10. I don't get it. Things are bad all over. Why do some people see everything in terms of "us versus them?" I'm sick of the "my boss doesn't do anything right!" complaints. Sounds like typical union stuff.

    I bet there are lots of union and non-union employees (and their families) over there at CT who appreciate their steady paychecks. Someone has to like having kept their jobs as long as they have. And they're probably sick of the ones who spend their time complaining and questioning everything their bosses do.

    If you don't like the way your company does business, leave and let one of us have the job.

  11. Wow. It's really sad to see how many transit agencies are facing the same thing. Kind of scary what that means for riders.

  12. I've got a friend who drives a bus. She loves what she does. And her riders love her. She says that she really likes working for CT. She took the job even though they had informed her when she applied that if things didn't get better, she might be laid off. She took the job anyway because it was better than what she was doing before and enjoys her riders. She hopes the economy turns around because she thinks its a good company.

  13. I am a driver who is on the layoff list. I love my job and I want to keep working. What I would like to know is how long the layoffs are going to last? I keep hearing from a couple of months up to 2 years. It would be helpful if CT would communicate more with thier employees so the ones who do get laid off can make plans. Also, when will the layoff notices be sent out? The 'not knowing' is affecting alot of morale.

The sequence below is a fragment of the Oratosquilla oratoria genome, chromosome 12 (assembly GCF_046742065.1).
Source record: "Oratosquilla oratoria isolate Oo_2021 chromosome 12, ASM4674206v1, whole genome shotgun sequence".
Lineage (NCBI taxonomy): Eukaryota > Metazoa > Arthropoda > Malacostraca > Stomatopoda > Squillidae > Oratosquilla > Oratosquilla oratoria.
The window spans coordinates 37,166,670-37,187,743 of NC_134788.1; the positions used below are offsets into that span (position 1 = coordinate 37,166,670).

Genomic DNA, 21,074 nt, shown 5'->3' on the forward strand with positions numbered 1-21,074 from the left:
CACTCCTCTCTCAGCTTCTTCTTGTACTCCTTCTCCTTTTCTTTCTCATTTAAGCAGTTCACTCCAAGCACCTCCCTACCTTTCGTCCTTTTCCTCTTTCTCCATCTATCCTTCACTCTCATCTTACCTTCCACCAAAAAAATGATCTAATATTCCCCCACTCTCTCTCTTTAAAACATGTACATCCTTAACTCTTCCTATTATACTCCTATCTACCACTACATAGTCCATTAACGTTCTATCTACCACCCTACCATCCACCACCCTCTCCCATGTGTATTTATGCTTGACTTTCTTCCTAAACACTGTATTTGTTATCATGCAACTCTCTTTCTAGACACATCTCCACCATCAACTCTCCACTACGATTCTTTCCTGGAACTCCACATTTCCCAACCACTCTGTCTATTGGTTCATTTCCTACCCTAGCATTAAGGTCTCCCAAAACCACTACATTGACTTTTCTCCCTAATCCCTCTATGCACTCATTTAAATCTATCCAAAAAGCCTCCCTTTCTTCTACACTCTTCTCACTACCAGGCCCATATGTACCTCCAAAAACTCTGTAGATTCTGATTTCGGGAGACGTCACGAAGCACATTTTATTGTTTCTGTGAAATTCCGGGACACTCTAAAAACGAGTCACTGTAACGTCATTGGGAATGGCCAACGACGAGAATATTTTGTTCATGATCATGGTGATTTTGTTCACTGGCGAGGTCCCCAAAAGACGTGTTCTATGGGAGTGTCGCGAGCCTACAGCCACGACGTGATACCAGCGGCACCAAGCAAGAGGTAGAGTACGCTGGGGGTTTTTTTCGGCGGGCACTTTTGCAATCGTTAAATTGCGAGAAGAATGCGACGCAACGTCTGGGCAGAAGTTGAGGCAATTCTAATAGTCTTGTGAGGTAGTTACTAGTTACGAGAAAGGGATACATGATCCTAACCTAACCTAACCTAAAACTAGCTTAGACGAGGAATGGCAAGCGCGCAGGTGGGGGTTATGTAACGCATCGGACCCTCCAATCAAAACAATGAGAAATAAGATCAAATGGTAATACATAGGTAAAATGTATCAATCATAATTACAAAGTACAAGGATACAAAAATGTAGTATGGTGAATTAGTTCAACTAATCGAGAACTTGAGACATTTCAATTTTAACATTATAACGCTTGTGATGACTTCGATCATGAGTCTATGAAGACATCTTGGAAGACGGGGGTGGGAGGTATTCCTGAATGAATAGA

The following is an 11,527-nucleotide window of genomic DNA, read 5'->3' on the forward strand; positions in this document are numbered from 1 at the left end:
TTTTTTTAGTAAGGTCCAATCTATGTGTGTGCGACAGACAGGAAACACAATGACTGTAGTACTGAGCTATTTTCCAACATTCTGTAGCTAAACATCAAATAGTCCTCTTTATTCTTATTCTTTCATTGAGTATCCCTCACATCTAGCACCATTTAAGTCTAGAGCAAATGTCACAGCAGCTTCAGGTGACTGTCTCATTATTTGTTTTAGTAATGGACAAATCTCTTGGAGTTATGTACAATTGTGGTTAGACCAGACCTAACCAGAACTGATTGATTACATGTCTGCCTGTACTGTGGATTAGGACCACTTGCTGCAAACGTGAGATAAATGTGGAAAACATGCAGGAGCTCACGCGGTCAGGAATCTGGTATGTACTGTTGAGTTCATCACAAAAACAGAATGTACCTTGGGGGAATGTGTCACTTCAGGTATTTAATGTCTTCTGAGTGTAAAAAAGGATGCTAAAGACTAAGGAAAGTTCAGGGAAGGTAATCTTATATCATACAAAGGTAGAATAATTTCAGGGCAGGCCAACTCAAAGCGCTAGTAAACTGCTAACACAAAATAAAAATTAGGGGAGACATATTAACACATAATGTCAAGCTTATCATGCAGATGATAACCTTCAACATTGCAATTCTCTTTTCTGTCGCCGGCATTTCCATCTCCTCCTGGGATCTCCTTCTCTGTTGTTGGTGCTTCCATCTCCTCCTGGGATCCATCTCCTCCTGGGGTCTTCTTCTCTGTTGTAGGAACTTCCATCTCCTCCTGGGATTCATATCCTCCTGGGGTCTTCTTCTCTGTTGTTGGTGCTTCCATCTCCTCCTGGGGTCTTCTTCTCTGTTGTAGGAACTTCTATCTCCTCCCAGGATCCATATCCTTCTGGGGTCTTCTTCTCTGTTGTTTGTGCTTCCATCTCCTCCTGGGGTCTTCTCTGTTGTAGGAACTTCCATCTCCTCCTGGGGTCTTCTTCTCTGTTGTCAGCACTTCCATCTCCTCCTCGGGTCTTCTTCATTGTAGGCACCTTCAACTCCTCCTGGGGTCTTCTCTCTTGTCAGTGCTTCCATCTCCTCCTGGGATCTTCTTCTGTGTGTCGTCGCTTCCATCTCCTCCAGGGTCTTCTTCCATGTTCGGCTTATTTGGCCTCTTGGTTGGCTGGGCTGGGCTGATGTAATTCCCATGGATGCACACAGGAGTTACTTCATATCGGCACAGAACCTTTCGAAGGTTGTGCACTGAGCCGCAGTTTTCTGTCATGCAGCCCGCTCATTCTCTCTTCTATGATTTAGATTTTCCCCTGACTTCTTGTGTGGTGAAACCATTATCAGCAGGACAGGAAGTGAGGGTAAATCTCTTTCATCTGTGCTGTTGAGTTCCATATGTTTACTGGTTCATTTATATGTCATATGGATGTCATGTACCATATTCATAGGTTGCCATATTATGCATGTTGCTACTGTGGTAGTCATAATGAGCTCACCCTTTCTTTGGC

14. To the first poster: I'm guessing you're union, probably a driver, if you are singling out admin staff. It takes some nerve to ask them to take pay cuts during a year when you are getting a 3% raise. How many layoffs would be prevented if senior drivers faced the reality on the ground an agreed to skip a raise this year? Or isn't 52k a year base pay not enough to drive a bus?

  15. Anonymous said...
    "To the first poster: I'm guessing you're union, probably a driver, if you are singling out admin staff. It takes some nerve to ask them to take pay cuts during a year when you are getting a 3% raise. How many layoffs would be prevented if senior drivers faced the reality on the ground an agreed to skip a raise this year? Or isn't 52k a year base pay not enough to drive a bus?"